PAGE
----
Is music just for babies?
I’m grateful to a friend for pointing me towards a recent preposterous article on music by Terry Kealey in the Times, suggesting in essence that music is anti-intellectual, regressive and appeals to our baser instincts. Now, I have sparred with Terry before and I know that he likes to be provocative. I don’t want to seem to be rising to the bait like some quivering Verdi aficionado. But really, he shouldn’t be allowed to be so naughty without being challenged. I have to say that his article struck me as a classic case of a little knowledge being a dangerous thing.
His bizarre opening gambit seems to be that music and intelligence are somehow mutually exclusive, so that one may make way for the other. This will come as news to any neuroscientist or psychologist who has ever studied music. A large part of the argument seems to rest on the idea that perfect pitch is a sign of mental incapacity. Isn’t it particularly common in autistic people and children, he asks? Er, no, frankly. Sorry, it’s as simple as that. Terry may be confusing the fact that children can acquire perfect pitch through learning more easily than adults – but that’s true of many things, including language (which presumably does not make language an infantile attribute). Perfect pitch is also more common in Chinese people, but I think even a controversialist like Terry might stop short of wanting to say that this proves his point. Merely, it seems to be enhanced in speakers of tonal languages, which stands to reason.
But more to the point – and this is a bit of a giveaway – perfect pitch has nothing to do with musical ability. There is no correlation between the two. It is true that many composers had/have perfect pitch, but that’s no mystery, because as Terry points out, it can be learnt with effort, i.e. with lots of exposure to music. It is, indeed, even possible to have perfect pitch and to be simultaneously clinically tone deaf, since one involves the identification of absolute pitch in single notes and the other of pitch relationships between multiple notes.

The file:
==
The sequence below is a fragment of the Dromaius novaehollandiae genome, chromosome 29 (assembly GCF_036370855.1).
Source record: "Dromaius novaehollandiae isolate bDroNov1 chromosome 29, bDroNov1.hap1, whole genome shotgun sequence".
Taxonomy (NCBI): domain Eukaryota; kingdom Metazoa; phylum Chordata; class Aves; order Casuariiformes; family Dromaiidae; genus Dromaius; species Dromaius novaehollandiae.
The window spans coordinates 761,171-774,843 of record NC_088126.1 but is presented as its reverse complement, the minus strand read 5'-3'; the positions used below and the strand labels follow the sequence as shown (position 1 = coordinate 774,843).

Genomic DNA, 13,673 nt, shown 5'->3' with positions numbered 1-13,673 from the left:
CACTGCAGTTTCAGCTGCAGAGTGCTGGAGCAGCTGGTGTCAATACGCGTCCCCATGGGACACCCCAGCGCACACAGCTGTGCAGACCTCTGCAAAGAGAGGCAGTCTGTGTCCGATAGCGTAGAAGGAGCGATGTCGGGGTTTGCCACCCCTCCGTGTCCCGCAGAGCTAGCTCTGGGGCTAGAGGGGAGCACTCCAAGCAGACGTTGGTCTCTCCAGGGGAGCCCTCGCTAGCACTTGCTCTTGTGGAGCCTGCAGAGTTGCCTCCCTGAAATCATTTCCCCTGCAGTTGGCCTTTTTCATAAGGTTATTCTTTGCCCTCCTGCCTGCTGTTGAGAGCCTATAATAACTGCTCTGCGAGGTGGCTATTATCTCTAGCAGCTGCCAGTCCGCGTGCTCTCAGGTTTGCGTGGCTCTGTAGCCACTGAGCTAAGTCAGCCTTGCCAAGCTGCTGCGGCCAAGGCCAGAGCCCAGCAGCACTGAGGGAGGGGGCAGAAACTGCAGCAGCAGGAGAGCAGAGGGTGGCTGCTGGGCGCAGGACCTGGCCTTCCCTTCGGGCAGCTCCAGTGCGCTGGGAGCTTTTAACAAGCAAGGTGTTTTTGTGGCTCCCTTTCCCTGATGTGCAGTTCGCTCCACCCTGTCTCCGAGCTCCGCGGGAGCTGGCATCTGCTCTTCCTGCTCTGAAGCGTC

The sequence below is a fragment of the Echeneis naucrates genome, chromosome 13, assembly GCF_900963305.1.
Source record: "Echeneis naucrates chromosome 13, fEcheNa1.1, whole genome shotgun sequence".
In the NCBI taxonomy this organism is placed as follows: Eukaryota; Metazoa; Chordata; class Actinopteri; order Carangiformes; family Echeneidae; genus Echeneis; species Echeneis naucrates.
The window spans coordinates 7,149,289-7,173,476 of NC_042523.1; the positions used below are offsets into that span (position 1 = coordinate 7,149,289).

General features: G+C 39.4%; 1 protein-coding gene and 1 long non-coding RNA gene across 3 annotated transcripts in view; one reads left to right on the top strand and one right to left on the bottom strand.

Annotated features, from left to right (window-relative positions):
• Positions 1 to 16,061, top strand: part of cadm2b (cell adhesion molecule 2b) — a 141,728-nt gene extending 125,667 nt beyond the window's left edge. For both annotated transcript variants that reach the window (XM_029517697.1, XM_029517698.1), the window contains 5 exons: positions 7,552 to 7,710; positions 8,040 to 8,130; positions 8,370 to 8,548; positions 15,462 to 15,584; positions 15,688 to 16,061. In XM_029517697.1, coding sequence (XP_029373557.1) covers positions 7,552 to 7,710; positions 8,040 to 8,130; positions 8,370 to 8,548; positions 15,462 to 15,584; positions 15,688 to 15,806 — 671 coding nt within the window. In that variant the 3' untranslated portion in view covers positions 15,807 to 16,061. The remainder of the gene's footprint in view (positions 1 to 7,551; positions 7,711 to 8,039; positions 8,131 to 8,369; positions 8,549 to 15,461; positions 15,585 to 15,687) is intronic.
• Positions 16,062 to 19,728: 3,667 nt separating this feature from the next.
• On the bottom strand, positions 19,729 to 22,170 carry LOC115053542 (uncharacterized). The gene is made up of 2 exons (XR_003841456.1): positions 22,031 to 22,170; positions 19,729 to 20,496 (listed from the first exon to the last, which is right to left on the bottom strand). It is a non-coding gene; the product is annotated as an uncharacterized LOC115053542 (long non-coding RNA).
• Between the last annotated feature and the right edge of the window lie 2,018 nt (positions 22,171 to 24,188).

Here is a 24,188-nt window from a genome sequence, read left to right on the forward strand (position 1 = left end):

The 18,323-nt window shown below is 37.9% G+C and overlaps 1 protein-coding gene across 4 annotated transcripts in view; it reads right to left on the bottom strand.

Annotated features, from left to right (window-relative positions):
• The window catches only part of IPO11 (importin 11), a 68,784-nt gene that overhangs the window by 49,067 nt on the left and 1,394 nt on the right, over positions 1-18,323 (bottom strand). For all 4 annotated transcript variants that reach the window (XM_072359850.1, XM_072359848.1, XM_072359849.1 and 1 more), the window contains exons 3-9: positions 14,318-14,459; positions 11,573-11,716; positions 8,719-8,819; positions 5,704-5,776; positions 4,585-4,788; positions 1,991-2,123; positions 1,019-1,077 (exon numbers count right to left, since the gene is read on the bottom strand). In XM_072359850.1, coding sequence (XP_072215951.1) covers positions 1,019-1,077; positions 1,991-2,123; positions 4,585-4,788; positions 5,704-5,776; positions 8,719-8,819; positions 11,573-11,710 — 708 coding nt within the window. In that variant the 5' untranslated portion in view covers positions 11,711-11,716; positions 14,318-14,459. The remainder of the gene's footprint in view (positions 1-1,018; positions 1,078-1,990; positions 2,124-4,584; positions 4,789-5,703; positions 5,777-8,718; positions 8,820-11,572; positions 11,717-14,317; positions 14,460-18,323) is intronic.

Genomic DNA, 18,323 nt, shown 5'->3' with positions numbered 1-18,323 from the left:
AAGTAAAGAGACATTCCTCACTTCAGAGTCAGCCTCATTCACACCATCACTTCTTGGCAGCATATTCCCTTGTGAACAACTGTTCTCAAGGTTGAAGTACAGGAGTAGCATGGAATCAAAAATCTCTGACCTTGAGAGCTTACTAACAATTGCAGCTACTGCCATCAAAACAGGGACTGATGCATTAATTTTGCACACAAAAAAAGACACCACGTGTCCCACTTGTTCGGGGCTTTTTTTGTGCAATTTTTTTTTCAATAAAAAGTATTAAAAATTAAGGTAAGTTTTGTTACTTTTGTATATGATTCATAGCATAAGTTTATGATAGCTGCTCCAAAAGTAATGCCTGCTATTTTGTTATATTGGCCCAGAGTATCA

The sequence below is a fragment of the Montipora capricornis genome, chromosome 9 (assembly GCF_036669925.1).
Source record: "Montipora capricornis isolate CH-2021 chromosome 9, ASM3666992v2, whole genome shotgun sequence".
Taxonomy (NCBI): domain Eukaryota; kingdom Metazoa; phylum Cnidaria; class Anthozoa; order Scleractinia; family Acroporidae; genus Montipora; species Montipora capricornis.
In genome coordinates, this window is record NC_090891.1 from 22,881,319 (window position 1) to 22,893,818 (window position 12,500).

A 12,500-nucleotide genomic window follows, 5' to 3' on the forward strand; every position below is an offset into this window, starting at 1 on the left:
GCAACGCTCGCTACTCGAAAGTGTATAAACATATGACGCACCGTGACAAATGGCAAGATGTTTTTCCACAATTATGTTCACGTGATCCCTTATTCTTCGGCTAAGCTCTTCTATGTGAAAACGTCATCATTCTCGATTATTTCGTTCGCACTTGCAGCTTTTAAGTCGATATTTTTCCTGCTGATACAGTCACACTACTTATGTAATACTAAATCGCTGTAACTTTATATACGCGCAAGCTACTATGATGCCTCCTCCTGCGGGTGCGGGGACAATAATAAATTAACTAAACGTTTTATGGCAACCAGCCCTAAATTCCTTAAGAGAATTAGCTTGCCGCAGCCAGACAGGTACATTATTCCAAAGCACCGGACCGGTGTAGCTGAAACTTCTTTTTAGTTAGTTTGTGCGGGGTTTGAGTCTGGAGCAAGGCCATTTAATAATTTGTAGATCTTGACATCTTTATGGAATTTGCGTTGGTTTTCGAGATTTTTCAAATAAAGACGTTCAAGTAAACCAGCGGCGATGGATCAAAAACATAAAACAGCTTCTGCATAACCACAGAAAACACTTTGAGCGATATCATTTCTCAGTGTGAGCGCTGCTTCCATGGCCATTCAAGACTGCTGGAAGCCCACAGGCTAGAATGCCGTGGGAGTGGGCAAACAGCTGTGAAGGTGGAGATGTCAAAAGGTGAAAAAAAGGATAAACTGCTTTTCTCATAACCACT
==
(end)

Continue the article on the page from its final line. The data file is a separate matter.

Birds too have perfect pitch, we’re told, and so did Neanderthals (thanks to another of Stephen Mithen’s wild speculations, swallowed hook, line and sinker). And don’t birds have music too, showing that it is for bird-brains? Sorry, again no. Anyone who thinks birds have music doesn’t know what music is. Music has syntax and hierarchical patterns. Birdsong does not – it is a linear sequence of acoustic signals. I’m afraid Terry again and again disqualifies himself during the article from saying anything on the subject.
Similarly, he claims that music has only emotional value, not intellectual. So how to explain the well-documented fact that musical training improves children’s IQ? Or that music cognition uses so many different areas of the brain – not just ‘primitive emotional centres’ such as the amygdala but logic-processing centres in the frontal cortex and areas that overlap with those used for handling language syntax? This is a statement of pure prejudice that takes no account of any evidence. ‘To a scientist, music can appear as a throwback to a primeval, swampy stage of human evolution’, Terry claims. Not to any scientist I know.
Finally, we have Terry’s remark that music encourages dictatorships, because Hitler and Stalin loved it, but Churchill and Roosevelt were indifferent. I am not going to insult his intelligence by implying that this is a serious suggestion that warrants a po-faced response, but really Terry, you have to be careful about making this sort of jest in the Times. I can imagine retired colonels all over the country snorting over their toast and marmalade: ‘Good god, the chap has a point!’
I must confess that I find something rather delightful in the fact that there are still people today who will, like some latter-day Saint Bernard of Clairvaux, denounce music as inciting ‘lust and superstition’. It’s wonderful stuff in its way, although one can’t help but scent the faint reek of the attacks on jazz in the early twentieth century, which of course had far baser motivations. Plato shared these worries too – Terry fails to point out that he felt only the right music educated the soul in virtue, while the wrong music would corrupt it. The same was true of Saint Augustine, but in his case it was his very love of music that made him fearful – he was all too aware of the strong effects it could exert, for ‘better’ or ‘worse’. In Terry Kealey’s case, it seems as though all music leaves him feeling vaguely unclean and infantilized, or perhaps just cold. That’s sad, but not necessarily beyond the reach of treatment.